As we move into the summer, I thought it would be a good time to remind everyone about the expectations in this office about when the work day begins. We are, at core, a client service institution, both internally and externally. This means that is we need to plan our schedules to meet our clients’ needs and expectations. More importantly, the strength and value of our work depends on being able to communicate with and reply upon our colleagues and if folks are simply not around, that is harder to do. While I recognize that the changing face of our technology has allowed us to accomplish this in new and novel ways, it is still an important part of our business that each of us can depend upon and interact with our co-workers on a consistent basis.
In light of this, it is very important that folks get to work on time. If it was up to me, that would mean jumping jacks at 8:00 a.m. in the lobby. I am not sure, however, that I have convinced everyone that that is the right approach.
Wow. That sounds like a straight up “face time” directive, doesn’t it? Kerr acknowledges that “technology” allows people to accomplish many client service tasks from remote locations, but he would still like to see people hopping up and down in their offices bright and early.
But let’s say that you get to work at 8:00 a.m. Is there really anything more to be done other than jumping jacks (and reading ATL)? I imagine most associates show up at work as early as they have to in order to accomplish the day’s tasks. Is Kerr really suggesting that billable hours are being left on the table because some associates want to sleep in during the recession?
More from Kerr after the jump.
Here is what MoFo partners would like to see during the workday. Keep it in mind when it comes time for your performance review:
Our office’s work day does begin, however, no later than 9:30 a.m. each morning. Therefore, as a general matter, everyone should plan their early morning activities so that you are in the office ready to go at that time, i.e., rolling in at 10:00, 10:30 or 11:00 a.m. on a regular basis is not acceptable. I realize that there always exceptions and I respect that, as professionals, we are able to manage our own time. Therefore, I encourage each Department and Practice Group to address these issues to make sure that we are all working together to deliver our best work.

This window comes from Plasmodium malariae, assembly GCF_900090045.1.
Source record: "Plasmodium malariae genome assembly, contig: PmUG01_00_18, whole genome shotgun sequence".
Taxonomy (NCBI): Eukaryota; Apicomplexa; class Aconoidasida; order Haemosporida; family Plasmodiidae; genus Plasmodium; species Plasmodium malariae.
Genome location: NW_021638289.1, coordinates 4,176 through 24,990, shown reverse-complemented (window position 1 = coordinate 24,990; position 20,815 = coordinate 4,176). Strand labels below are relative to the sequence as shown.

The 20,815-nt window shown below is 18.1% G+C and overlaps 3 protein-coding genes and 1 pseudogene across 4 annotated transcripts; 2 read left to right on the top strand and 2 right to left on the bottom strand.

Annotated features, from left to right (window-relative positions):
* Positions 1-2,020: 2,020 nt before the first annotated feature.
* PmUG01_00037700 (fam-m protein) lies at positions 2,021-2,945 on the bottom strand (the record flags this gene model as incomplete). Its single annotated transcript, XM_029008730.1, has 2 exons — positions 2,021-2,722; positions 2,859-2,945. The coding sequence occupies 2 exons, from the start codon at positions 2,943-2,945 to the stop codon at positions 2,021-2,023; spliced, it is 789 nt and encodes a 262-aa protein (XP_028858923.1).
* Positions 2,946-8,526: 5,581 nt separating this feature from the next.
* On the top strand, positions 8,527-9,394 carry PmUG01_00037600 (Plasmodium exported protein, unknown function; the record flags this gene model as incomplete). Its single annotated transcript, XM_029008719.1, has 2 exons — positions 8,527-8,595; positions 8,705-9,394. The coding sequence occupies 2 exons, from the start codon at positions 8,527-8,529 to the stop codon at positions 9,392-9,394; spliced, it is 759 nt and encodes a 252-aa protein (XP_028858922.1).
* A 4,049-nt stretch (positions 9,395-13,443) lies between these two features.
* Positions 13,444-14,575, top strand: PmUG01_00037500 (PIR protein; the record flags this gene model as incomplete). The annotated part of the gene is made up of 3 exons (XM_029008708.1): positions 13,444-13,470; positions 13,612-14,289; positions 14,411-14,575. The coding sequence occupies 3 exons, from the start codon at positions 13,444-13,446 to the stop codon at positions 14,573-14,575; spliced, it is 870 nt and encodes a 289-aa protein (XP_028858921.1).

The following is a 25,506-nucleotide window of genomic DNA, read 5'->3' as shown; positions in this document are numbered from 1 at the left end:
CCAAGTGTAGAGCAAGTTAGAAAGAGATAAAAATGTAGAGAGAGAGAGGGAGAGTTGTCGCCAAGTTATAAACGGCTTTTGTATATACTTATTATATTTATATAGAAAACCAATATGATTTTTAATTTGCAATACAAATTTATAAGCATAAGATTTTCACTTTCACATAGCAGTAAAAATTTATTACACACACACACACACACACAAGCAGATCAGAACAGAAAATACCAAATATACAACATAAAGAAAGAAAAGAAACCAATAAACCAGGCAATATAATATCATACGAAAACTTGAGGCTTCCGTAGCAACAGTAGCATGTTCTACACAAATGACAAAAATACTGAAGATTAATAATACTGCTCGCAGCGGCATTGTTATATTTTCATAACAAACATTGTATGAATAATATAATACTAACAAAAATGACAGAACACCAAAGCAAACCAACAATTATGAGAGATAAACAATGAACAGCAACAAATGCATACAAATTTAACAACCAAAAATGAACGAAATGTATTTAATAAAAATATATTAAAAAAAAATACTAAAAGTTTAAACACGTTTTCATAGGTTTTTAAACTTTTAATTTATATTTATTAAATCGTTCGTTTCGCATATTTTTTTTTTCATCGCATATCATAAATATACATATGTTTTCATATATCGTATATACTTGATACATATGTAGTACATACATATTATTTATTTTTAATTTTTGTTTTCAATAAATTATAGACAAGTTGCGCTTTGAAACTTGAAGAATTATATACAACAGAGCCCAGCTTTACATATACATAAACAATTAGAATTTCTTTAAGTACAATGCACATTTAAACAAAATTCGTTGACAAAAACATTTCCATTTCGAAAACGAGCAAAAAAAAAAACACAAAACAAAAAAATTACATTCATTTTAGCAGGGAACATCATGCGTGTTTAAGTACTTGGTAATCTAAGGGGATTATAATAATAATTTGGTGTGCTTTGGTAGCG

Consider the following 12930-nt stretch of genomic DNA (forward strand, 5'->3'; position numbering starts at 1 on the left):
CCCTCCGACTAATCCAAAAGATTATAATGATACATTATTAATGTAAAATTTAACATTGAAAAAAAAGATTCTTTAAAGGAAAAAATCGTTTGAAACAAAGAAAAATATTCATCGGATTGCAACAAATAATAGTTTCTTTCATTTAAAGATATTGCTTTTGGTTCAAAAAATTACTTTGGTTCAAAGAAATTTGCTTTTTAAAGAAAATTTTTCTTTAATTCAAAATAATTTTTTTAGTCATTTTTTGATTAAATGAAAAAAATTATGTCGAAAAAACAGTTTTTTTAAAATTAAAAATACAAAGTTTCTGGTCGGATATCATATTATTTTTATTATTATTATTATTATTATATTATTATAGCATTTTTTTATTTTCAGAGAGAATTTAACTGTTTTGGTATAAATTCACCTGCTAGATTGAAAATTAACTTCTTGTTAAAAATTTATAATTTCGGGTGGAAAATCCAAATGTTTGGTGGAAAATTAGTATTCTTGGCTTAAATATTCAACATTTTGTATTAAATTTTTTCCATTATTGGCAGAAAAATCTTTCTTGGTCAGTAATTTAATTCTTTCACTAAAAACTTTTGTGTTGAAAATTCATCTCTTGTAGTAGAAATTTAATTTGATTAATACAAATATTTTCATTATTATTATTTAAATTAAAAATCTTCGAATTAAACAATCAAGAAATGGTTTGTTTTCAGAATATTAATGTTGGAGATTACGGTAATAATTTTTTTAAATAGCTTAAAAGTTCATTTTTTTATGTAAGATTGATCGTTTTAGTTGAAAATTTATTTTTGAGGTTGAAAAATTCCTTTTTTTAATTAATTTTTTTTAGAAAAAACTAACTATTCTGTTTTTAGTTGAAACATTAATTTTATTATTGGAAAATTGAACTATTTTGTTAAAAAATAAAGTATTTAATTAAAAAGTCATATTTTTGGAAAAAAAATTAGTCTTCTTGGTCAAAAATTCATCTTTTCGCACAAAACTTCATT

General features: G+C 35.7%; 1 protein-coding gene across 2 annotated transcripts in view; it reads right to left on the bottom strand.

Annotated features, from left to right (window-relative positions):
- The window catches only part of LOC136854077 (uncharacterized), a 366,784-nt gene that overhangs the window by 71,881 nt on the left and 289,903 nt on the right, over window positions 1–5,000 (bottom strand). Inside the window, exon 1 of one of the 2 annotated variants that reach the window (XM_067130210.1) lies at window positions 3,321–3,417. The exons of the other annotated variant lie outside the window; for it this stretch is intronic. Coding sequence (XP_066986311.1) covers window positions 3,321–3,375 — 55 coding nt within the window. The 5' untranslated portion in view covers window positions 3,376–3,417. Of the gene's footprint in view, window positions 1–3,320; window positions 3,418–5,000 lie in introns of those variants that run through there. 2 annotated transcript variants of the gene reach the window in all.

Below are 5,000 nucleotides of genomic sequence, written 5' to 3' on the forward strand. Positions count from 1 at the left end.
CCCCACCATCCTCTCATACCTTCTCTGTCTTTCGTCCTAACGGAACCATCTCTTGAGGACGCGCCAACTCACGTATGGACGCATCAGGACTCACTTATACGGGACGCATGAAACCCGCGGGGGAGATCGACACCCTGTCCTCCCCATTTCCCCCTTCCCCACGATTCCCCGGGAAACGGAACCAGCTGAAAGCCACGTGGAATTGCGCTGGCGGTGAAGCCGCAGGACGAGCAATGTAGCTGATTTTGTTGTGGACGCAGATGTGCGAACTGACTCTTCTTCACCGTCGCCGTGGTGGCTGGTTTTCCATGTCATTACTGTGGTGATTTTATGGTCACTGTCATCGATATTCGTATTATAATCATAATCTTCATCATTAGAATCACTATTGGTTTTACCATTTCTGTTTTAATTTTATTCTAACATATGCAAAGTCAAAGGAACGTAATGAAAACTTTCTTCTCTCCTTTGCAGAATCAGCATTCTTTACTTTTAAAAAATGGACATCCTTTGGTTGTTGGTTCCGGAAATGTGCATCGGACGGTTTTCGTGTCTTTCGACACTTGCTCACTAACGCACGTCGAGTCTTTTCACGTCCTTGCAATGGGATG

Again, this begs the question: “in the office and ready to go” do what?
Don’t get me wrong, 9:30 is a more than fair time to start any job. My day starts at 8:30. Kash’s day starts at dawn. Lat never sleeps. But aren’t young professionals more than capable of starting their day based on the work they have to do?
In my humble opinion, being able to tailor your own schedule around the work you have to do is one of those key things that separates man from drone. Being forced to sit at your desk for a required time, just on the off chance your boss comes by your desk on his way to the bathroom/luncheon/much better and more important life, is what makes people feel like Thomas Anderson in the Matrix.
Hey, maybe there is a rash of MoFo associates rolling in at 11:00. Maybe MoFo associates have mastered the art of sending around a BlackBerry message at 7:30 a.m., hitting the snooze button, and going back to bed until something actually happens. But it seems like the best way to correct that is to give people some actual work, not send around passive aggressive emails about jumping jacks.
Earlier: Cleary Partner Never Wants You To Be ‘Out-of-Office’